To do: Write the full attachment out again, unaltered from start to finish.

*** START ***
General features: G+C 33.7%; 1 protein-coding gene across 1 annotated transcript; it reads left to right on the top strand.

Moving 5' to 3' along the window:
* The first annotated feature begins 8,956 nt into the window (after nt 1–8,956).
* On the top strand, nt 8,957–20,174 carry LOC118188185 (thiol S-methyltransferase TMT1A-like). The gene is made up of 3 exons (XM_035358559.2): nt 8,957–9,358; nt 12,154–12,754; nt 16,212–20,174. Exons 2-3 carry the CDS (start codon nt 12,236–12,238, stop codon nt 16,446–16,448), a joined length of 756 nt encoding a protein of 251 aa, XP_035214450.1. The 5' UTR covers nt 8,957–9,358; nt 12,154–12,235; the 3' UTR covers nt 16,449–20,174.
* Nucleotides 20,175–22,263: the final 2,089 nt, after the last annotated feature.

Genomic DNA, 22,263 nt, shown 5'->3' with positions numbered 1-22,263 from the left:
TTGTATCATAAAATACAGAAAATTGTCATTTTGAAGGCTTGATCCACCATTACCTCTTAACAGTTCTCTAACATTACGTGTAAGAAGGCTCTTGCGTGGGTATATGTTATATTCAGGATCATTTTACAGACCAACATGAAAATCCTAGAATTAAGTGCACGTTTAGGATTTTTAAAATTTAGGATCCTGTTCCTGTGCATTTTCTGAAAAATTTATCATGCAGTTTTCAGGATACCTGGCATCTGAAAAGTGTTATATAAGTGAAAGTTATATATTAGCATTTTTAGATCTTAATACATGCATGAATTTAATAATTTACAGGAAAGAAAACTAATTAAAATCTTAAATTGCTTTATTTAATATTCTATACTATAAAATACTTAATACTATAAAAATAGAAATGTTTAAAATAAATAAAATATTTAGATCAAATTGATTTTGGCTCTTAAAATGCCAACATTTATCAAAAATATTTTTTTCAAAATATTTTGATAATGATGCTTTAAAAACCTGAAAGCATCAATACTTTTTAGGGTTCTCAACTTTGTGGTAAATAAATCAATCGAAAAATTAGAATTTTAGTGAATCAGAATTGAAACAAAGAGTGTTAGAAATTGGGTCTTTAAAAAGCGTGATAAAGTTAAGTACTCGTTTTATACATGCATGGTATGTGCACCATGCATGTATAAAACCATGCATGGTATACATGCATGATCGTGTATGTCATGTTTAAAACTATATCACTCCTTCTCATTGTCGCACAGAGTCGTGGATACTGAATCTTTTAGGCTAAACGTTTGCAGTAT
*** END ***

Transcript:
General features: G+C 33.7%; 1 protein-coding gene across 1 annotated transcript; it reads left to right on the top strand.

Moving 5' to 3' along the window:
* The first annotated feature begins 8,956 nt into the window (after nt 1–8,956).
* On the top strand, nt 8,957–20,174 carry LOC118188185 (thiol S-methyltransferase TMT1A-like). The gene is made up of 3 exons (XM_035358559.2): nt 8,957–9,358; nt 12,154–12,754; nt 16,212–20,174. Exons 2-3 carry the CDS (start codon nt 12,236–12,238, stop codon nt 16,446–16,448), a joined length of 756 nt encoding a protein of 251 aa, XP_035214450.1. The 5' UTR covers nt 8,957–9,358; nt 12,154–12,235; the 3' UTR covers nt 16,449–20,174.
* Nucleotides 20,175–22,263: the final 2,089 nt, after the last annotated feature.

Genomic DNA, 22,263 nt, shown 5'->3' with positions numbered 1-22,263 from the left:
TTGTATCATAAAATACAGAAAATTGTCATTTTGAAGGCTTGATCCACCATTACCTCTTAACAGTTCTCTAACATTACGTGTAAGAAGGCTCTTGCGTGGGTATATGTTATATTCAGGATCATTTTACAGACCAACATGAAAATCCTAGAATTAAGTGCACGTTTAGGATTTTTAAAATTTAGGATCCTGTTCCTGTGCATTTTCTGAAAAATTTATCATGCAGTTTTCAGGATACCTGGCATCTGAAAAGTGTTATATAAGTGAAAGTTATATATTAGCATTTTTAGATCTTAATACATGCATGAATTTAATAATTTACAGGAAAGAAAACTAATTAAAATCTTAAATTGCTTTATTTAATATTCTATACTATAAAATACTTAATACTATAAAAATAGAAATGTTTAAAATAAATAAAATATTTAGATCAAATTGATTTTGGCTCTTAAAATGCCAACATTTATCAAAAATATTTTTTTCAAAATATTTTGATAATGATGCTTTAAAAACCTGAAAGCATCAATACTTTTTAGGGTTCTCAACTTTGTGGTAAATAAATCAATCGAAAAATTAGAATTTTAGTGAATCAGAATTGAAACAAAGAGTGTTAGAAATTGGGTCTTTAAAAAGCGTGATAAAGTTAAGTACTCGTTTTATACATGCATGGTATGTGCACCATGCATGTATAAAACCATGCATGGTATACATGCATGATCGTGTATGTCATGTTTAAAACTATATCACTCCTTCTCATTGTCGCACAGAGTCGTGGATACTGAATCTTTTAGGCTAAACGTTTGCAGTAT